Legislative logistics, not just farm policy fights, are impeding the completion of a 2023 farm bill before the September 30th deadline.
According to House Ag Chair GT Thompson (R-PA), he says “my goal, my personal goal actually, is that at the beginning of September, we’re in a place when we’re back here, to be able to have a bill that we can mark up, and then, soon after that, have that on the House floor.”
But a month or so after that comment to Agri-Pulse, Thompson said at Penn State’s Ag Progress Days he won’t unveil his bill for panel action until House leaders reserve a week for it on the floor – maybe in September, maybe not.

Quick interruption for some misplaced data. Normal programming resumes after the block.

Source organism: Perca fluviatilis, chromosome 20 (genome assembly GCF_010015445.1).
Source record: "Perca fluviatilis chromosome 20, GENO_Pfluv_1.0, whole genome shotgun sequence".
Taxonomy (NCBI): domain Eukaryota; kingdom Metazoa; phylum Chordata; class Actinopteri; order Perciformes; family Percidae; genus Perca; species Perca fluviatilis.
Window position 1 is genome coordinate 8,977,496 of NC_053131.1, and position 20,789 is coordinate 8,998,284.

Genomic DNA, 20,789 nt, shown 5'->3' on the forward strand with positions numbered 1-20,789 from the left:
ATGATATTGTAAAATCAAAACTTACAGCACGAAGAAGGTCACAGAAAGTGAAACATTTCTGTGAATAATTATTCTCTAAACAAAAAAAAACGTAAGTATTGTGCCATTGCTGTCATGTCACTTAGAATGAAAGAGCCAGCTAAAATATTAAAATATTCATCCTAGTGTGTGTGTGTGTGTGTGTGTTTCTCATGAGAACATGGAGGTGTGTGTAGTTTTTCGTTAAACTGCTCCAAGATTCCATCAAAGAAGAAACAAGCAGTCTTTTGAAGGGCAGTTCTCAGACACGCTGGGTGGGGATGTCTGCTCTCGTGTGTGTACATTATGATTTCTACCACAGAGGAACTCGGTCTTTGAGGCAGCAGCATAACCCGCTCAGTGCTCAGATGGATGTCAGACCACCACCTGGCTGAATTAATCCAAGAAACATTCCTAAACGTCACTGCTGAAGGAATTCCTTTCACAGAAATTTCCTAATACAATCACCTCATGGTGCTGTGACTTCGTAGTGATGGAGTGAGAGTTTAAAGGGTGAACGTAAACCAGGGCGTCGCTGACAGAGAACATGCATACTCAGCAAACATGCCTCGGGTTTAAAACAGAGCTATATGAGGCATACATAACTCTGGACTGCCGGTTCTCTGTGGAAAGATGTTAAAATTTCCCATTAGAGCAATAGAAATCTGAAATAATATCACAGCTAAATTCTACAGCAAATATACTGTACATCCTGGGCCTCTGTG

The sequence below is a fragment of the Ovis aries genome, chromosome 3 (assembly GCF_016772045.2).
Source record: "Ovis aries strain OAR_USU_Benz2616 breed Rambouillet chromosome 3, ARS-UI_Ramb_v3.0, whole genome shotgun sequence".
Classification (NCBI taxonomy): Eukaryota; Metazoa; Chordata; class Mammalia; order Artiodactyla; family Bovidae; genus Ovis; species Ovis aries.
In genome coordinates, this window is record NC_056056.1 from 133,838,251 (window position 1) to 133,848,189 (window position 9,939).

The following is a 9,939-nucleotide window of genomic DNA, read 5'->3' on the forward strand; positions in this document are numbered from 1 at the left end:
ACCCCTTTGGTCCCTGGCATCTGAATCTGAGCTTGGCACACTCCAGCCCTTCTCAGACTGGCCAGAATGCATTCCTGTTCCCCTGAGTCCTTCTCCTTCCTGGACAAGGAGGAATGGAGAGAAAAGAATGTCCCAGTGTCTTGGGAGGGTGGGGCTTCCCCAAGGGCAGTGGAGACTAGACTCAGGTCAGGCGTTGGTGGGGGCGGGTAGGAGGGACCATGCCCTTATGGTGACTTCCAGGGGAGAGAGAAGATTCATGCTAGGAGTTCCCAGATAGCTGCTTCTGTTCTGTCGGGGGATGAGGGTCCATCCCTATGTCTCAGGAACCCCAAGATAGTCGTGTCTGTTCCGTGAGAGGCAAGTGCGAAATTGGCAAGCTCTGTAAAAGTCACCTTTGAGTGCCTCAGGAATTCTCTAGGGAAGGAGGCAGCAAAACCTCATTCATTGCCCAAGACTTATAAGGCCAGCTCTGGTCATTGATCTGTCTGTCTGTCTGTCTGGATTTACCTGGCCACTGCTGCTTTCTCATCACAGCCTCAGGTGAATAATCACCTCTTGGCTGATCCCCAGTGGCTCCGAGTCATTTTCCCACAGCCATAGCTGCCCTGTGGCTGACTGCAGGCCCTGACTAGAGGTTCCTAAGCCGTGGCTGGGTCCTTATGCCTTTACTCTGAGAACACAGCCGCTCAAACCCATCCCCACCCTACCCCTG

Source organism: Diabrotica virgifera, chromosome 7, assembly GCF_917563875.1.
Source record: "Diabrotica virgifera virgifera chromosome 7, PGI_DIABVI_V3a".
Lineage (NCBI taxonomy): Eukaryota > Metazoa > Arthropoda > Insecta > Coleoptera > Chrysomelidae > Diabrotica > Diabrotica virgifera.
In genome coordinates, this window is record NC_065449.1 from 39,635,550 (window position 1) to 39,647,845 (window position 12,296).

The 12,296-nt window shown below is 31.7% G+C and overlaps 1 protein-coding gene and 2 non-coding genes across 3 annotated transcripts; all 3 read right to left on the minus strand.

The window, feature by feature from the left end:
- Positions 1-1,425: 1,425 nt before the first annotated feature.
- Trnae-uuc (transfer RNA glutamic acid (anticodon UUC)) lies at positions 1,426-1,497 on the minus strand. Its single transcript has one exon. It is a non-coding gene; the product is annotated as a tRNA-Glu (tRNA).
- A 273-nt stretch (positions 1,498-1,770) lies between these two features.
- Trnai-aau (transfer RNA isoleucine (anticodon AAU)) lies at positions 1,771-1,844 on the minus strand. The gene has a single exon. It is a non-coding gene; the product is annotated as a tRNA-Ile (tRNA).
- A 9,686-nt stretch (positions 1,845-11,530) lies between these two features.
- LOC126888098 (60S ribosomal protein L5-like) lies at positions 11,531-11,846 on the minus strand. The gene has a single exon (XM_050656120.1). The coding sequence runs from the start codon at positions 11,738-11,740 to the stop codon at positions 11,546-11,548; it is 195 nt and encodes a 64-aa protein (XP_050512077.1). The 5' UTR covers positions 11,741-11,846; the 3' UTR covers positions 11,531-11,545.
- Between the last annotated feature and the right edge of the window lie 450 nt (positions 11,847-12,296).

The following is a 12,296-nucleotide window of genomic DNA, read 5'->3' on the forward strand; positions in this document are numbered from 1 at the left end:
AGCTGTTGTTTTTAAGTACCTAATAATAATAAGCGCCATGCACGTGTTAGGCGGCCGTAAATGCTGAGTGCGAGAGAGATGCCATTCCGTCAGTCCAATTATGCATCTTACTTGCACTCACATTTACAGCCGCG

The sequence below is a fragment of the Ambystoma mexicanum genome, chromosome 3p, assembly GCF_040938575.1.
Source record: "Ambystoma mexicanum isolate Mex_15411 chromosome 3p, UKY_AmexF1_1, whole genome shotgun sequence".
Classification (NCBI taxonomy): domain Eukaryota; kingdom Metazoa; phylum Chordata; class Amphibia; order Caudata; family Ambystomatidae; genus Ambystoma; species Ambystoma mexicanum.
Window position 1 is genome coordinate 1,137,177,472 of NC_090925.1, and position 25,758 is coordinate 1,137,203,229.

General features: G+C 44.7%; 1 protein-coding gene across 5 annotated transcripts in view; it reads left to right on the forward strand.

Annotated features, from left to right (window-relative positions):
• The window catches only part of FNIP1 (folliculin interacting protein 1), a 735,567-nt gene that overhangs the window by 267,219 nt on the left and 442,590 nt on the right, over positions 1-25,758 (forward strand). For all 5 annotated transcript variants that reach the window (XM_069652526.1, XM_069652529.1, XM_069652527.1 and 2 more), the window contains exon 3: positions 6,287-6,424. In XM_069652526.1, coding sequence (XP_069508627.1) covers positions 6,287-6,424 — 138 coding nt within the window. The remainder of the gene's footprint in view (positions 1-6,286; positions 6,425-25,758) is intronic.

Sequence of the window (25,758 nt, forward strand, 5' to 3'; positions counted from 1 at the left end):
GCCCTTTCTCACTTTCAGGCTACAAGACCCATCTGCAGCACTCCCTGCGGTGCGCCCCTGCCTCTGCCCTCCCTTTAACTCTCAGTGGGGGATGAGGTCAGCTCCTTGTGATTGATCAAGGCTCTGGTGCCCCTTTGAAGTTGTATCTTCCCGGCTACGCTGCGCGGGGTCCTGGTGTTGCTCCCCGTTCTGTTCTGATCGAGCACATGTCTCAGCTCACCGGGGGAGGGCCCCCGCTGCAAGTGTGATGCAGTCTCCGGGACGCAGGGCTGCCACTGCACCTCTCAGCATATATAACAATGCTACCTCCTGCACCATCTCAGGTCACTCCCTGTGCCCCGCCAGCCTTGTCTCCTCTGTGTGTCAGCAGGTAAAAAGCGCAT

Spending bills, a spending extension showdown, and a GOP Biden impeachment push could all be given priority. And then there’s the Senate which, according to Thompson, he says “I can’t control the Senate. We can only do our best, and I can collaborate and communicate with the Senate, and we’re doing that.”
But Senate Ag is even further behind. Committee member Senator Chuck Grassley (R-IA) says “both from the standpoint of Senator Schumer’s statements and Senator Stabenow’s statements, we’ll get a bill by the end of the year. And if we had text by October 1st, I think that’s still very much a possibility.” Otherwise, Grassley sees the need for a one-year farm bill extension through 2024, an election year.
A recent Purdue University poll showed for the first time, a plurality of 36 percent of large-scale producers surveyed in mid-July said a farm bill is “very or somewhat” unlikely this year.